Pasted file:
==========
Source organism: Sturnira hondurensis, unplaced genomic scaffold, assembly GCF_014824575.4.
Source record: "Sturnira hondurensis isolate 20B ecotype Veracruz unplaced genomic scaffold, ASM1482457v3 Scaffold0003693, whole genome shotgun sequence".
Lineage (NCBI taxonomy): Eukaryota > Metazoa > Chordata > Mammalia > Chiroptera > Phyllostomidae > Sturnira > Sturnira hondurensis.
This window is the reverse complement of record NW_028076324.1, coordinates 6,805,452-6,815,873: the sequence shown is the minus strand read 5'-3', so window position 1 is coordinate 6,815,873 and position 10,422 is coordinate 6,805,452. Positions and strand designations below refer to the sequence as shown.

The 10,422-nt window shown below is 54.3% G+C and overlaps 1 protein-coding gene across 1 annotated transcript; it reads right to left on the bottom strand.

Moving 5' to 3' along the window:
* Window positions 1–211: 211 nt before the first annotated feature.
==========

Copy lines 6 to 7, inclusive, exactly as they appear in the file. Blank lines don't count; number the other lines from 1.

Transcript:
Moving 5' to 3' along the window:
* Window positions 1–211: 211 nt before the first annotated feature.